Two eggs, side by side. They are both the same length but one is a little fatter and weighs 10 grams more than the other. Does that matter? When does it matter and how much?
I’ve been cooking for a long time but it was not until we bought our Asheville Inn, the Carolina Bed & Breakfast, that I started making the same dish often enough to notice variations in how it came out and to be able to experiment and find out why. A good example of this is my quiche recipe.
My original basic quiche recipe came from a friend of mine way back in the 1970’s: 4 eggs and a cup and a half of Half & Half. This makes a light and fluffy quiche which people love. I’ve used it for almost 40 years without fail. Until this summer at the inn. Suddenly the quiche became very unpredictable. It could take anywhere from 35 minutes to almost 50 minutes to cook and sometimes, but not always, it would be runny and wet on the bottom. It didn’t seem to matter what type of quiche I was making. Asparagus, Sweet Pepper, Butternut Squash, Tomato-Brie, Apple and Bacon, they all had developed a mind of their own.
What was going on? Same recipe, same ingredients. Or were they?
James buys our eggs in large quantity. They come in cartons of 18 and one can buy a single carton or a two-pack which is packaged together. How many eggs we go through in a week depends on how many people are here, how much baking we have to do and what we are serving for breakfast. Usually two two-packs will do but occasionally I will ask him to pick up a single as well, especially on a busy weekend. Before we had the inn, I did the shopping and I always bought extra-large eggs. No reason, really. I guess that’s what my mother bought so it must be right! This was when I noticed that the eggs in the two-pack were extra-large and the eggs in the single carton were large. A little internet research was no help at all in figuring out whether or not this was the issue. Recipes were all over the place. I even saw one which suggested a 1:2 ratio (eggs to dairy) which was great except she was using weight for the eggs and liquid volume for the dairy, an apples to oranges approach which I have my doubts about. I asked some other innkeepers and checked recipes on B&B sites and,as a rule, people were going for more eggs rather than fewer. I got an answer of up to 8 in a quiche. Given the way eggs perform in baking, eight eggs will insure a solid quiche, probably too solid!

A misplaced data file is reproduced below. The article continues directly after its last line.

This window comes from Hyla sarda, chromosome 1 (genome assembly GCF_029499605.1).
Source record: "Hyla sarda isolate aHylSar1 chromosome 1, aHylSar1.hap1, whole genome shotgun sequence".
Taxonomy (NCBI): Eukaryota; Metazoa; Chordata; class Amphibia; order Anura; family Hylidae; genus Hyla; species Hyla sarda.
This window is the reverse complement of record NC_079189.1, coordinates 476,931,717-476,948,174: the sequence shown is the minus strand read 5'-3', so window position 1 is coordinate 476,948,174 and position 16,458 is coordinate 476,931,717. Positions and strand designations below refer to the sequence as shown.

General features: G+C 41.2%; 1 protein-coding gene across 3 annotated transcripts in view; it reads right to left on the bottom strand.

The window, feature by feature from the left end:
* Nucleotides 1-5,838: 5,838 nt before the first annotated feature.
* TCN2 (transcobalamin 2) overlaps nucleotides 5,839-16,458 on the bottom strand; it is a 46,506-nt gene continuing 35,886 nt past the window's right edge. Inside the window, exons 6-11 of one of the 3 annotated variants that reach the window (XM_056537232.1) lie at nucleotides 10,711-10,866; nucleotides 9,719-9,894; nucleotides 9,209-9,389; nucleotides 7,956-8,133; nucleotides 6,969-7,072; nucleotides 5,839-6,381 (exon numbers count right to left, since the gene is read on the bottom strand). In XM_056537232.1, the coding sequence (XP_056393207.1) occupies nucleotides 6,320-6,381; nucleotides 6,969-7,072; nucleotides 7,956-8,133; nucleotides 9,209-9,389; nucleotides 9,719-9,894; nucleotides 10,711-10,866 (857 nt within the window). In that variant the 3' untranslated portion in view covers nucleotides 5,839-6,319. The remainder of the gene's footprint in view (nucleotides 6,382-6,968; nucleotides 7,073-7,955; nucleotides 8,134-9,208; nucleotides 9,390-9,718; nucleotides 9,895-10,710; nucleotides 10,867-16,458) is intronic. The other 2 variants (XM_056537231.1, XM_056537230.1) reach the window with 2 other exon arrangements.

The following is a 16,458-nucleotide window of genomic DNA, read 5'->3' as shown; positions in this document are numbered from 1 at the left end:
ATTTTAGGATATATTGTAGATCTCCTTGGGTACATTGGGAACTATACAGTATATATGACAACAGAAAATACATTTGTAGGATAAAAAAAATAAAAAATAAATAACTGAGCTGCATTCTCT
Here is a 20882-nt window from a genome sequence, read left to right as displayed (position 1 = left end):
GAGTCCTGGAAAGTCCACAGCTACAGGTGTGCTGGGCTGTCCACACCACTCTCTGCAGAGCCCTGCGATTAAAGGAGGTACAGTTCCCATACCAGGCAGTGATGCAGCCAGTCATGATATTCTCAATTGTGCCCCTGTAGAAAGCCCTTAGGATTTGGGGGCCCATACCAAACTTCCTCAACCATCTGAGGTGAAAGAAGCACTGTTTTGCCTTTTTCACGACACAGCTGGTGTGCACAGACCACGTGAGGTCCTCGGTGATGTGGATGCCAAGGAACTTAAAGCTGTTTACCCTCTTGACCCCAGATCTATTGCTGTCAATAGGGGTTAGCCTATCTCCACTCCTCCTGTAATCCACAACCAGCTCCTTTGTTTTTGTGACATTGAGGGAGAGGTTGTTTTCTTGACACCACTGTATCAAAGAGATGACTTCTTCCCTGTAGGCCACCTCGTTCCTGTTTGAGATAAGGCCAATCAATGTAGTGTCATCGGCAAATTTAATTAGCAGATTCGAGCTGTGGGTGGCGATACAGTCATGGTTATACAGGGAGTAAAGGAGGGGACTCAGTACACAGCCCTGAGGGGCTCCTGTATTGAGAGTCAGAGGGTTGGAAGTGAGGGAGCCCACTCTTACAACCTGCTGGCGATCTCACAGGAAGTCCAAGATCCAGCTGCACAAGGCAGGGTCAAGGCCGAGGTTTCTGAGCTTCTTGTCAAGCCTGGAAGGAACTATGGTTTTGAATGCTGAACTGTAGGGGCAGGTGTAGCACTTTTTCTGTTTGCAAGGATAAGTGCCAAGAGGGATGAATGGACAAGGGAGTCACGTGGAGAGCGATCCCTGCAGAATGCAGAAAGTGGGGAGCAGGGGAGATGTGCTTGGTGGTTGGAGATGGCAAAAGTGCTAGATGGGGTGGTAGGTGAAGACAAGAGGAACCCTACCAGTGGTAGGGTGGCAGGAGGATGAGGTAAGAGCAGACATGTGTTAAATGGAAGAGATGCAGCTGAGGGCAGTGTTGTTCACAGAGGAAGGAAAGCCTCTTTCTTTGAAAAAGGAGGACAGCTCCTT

So I decided to take a look at my large and extra large eggs and see just how great a difference there was.
First I made a visual inspection. Two eggs side by side. In the picture above the extra-large egg is on the left. Both eggs are approximately two inches long but the extra large egg is rounder in the middle. (It wanted to roll around on the counter whereas the large egg stayed where I put it).
Then I weighed the eggs. Five large eggs ranged in weight from 67 grams to 75, averaging 71.2 grams. Five extra-large eggs ranged in weight from 79 grams to 86, averaging 80.2 grams. So extra large egg is 11% bigger than the large egg. Not a huge number but enough to be possibly significant.
On to the important part (in my eyes): how much “egg” is in an egg?
Here is a picture of a single large egg in a glass measuring cup:
And here is a picture of a single extra large egg in a glass measuring cup:
It doesn’t seem like a huge difference, does it? But let’s see what happens when we go to the full amount needed for my quiche recipe. Here are four large eggs in a glass liquid measuring cup:
And here are four extra-large eggs in a glass liquid measuring cup:
That is starting to be a visible difference and if one extrapolates it into larger quantities it makes a big difference. Eight large eggs provide at least 1/4 cup less “egg” than eight extra-large eggs. Since the eggs are the binding ingredient in the quiche, and I want my quiche as light and fluffy as possible, I need to skate as close to the fewest possible number of eggs in my quiche which will still produce a dry crust. For now I am sticking with 4 extra large egg for one quiche and 9 extra large eggs for two. If I need to use large eggs I will go for 5 in a single quiche and 11 eggs for two. So far it’s been working!
Got a kitchen question? Send to me and I’ll see if I can find an answer!
(and I would share the basic quiche recipe but I think I already have: 4 extra large eggs to 1 1/2 cups half and half, salt and pepper. Prepare your filling, place in a unbaked tart shell and cook in a 350 degree oven for 35-40 minutes or until set in the center. Let rest for 10 minutes before cutting).